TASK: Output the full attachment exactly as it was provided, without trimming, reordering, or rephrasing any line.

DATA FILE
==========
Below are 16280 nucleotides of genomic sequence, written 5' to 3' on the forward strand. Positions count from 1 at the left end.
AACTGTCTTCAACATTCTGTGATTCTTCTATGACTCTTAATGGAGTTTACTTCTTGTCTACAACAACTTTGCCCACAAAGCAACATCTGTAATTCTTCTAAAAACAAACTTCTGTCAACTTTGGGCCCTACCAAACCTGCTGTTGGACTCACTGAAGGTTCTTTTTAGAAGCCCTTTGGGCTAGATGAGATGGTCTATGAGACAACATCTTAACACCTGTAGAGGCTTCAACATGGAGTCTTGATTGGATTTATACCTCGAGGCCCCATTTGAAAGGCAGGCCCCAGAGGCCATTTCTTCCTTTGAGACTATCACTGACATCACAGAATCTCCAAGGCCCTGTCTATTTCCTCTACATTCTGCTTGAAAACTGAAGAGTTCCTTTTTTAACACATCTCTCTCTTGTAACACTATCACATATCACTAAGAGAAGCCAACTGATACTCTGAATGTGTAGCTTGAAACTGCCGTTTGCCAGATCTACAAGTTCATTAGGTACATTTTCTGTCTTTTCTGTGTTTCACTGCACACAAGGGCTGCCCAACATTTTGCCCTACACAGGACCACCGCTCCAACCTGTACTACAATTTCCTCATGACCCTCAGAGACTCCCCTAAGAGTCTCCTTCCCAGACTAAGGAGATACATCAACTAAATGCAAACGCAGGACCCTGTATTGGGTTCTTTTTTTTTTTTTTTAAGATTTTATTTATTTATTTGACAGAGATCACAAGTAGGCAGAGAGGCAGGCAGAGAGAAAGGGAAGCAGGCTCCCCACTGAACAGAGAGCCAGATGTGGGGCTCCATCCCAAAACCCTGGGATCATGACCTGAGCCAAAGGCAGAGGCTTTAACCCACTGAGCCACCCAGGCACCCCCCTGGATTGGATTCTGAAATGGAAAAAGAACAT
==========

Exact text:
Below are 16280 nucleotides of genomic sequence, written 5' to 3' on the forward strand. Positions count from 1 at the left end.
AACTGTCTTCAACATTCTGTGATTCTTCTATGACTCTTAATGGAGTTTACTTCTTGTCTACAACAACTTTGCCCACAAAGCAACATCTGTAATTCTTCTAAAAACAAACTTCTGTCAACTTTGGGCCCTACCAAACCTGCTGTTGGACTCACTGAAGGTTCTTTTTAGAAGCCCTTTGGGCTAGATGAGATGGTCTATGAGACAACATCTTAACACCTGTAGAGGCTTCAACATGGAGTCTTGATTGGATTTATACCTCGAGGCCCCATTTGAAAGGCAGGCCCCAGAGGCCATTTCTTCCTTTGAGACTATCACTGACATCACAGAATCTCCAAGGCCCTGTCTATTTCCTCTACATTCTGCTTGAAAACTGAAGAGTTCCTTTTTTAACACATCTCTCTCTTGTAACACTATCACATATCACTAAGAGAAGCCAACTGATACTCTGAATGTGTAGCTTGAAACTGCCGTTTGCCAGATCTACAAGTTCATTAGGTACATTTTCTGTCTTTTCTGTGTTTCACTGCACACAAGGGCTGCCCAACATTTTGCCCTACACAGGACCACCGCTCCAACCTGTACTACAATTTCCTCATGACCCTCAGAGACTCCCCTAAGAGTCTCCTTCCCAGACTAAGGAGATACATCAACTAAATGCAAACGCAGGACCCTGTATTGGGTTCTTTTTTTTTTTTTTTAAGATTTTATTTATTTATTTGACAGAGATCACAAGTAGGCAGAGAGGCAGGCAGAGAGAAAGGGAAGCAGGCTCCCCACTGAACAGAGAGCCAGATGTGGGGCTCCATCCCAAAACCCTGGGATCATGACCTGAGCCAAAGGCAGAGGCTTTAACCCACTGAGCCACCCAGGCACCCCCCTGGATTGGATTCTGAAATGGAAAAAGAACAT